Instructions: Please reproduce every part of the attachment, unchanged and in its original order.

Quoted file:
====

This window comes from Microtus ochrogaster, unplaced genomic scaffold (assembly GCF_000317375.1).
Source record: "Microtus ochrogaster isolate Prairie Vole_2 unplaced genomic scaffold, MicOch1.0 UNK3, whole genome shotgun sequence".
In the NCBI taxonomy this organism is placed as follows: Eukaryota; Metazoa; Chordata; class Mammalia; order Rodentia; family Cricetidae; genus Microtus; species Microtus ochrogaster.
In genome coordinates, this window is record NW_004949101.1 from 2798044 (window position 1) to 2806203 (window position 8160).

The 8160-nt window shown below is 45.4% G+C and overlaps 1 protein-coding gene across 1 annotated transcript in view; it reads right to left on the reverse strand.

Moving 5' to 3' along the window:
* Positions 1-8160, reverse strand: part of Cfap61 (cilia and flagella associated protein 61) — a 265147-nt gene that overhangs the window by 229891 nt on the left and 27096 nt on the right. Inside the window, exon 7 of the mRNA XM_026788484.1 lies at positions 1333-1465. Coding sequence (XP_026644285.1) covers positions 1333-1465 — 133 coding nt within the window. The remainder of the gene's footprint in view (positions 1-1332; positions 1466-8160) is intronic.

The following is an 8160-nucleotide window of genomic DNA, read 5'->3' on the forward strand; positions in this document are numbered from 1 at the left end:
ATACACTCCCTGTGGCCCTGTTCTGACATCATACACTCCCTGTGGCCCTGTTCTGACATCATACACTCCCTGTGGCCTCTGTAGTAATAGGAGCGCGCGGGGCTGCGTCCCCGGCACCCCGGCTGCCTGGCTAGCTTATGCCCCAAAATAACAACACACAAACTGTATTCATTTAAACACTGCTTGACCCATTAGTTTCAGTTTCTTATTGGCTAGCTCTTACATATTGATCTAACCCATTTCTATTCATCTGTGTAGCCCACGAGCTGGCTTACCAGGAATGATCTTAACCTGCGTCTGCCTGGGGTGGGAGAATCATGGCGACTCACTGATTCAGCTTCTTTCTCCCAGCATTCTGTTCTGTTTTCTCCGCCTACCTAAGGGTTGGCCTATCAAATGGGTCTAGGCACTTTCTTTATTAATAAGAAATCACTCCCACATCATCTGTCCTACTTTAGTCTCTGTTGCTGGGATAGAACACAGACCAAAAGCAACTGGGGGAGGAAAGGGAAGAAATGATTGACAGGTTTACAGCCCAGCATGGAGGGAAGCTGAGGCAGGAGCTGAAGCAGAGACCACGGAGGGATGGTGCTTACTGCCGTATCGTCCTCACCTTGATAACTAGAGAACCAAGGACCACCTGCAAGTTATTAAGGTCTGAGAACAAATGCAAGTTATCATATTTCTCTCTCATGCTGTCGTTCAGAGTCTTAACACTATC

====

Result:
This window comes from Microtus ochrogaster, unplaced genomic scaffold (assembly GCF_000317375.1).
Source record: "Microtus ochrogaster isolate Prairie Vole_2 unplaced genomic scaffold, MicOch1.0 UNK3, whole genome shotgun sequence".
In the NCBI taxonomy this organism is placed as follows: Eukaryota; Metazoa; Chordata; class Mammalia; order Rodentia; family Cricetidae; genus Microtus; species Microtus ochrogaster.
In genome coordinates, this window is record NW_004949101.1 from 2798044 (window position 1) to 2806203 (window position 8160).

The 8160-nt window shown below is 45.4% G+C and overlaps 1 protein-coding gene across 1 annotated transcript in view; it reads right to left on the reverse strand.

Moving 5' to 3' along the window:
* Positions 1-8160, reverse strand: part of Cfap61 (cilia and flagella associated protein 61) — a 265147-nt gene that overhangs the window by 229891 nt on the left and 27096 nt on the right. Inside the window, exon 7 of the mRNA XM_026788484.1 lies at positions 1333-1465. Coding sequence (XP_026644285.1) covers positions 1333-1465 — 133 coding nt within the window. The remainder of the gene's footprint in view (positions 1-1332; positions 1466-8160) is intronic.

The following is an 8160-nucleotide window of genomic DNA, read 5'->3' on the forward strand; positions in this document are numbered from 1 at the left end:
ATACACTCCCTGTGGCCCTGTTCTGACATCATACACTCCCTGTGGCCCTGTTCTGACATCATACACTCCCTGTGGCCTCTGTAGTAATAGGAGCGCGCGGGGCTGCGTCCCCGGCACCCCGGCTGCCTGGCTAGCTTATGCCCCAAAATAACAACACACAAACTGTATTCATTTAAACACTGCTTGACCCATTAGTTTCAGTTTCTTATTGGCTAGCTCTTACATATTGATCTAACCCATTTCTATTCATCTGTGTAGCCCACGAGCTGGCTTACCAGGAATGATCTTAACCTGCGTCTGCCTGGGGTGGGAGAATCATGGCGACTCACTGATTCAGCTTCTTTCTCCCAGCATTCTGTTCTGTTTTCTCCGCCTACCTAAGGGTTGGCCTATCAAATGGGTCTAGGCACTTTCTTTATTAATAAGAAATCACTCCCACATCATCTGTCCTACTTTAGTCTCTGTTGCTGGGATAGAACACAGACCAAAAGCAACTGGGGGAGGAAAGGGAAGAAATGATTGACAGGTTTACAGCCCAGCATGGAGGGAAGCTGAGGCAGGAGCTGAAGCAGAGACCACGGAGGGATGGTGCTTACTGCCGTATCGTCCTCACCTTGATAACTAGAGAACCAAGGACCACCTGCAAGTTATTAAGGTCTGAGAACAAATGCAAGTTATCATATTTCTCTCTCATGCTGTCGTTCAGAGTCTTAACACTATC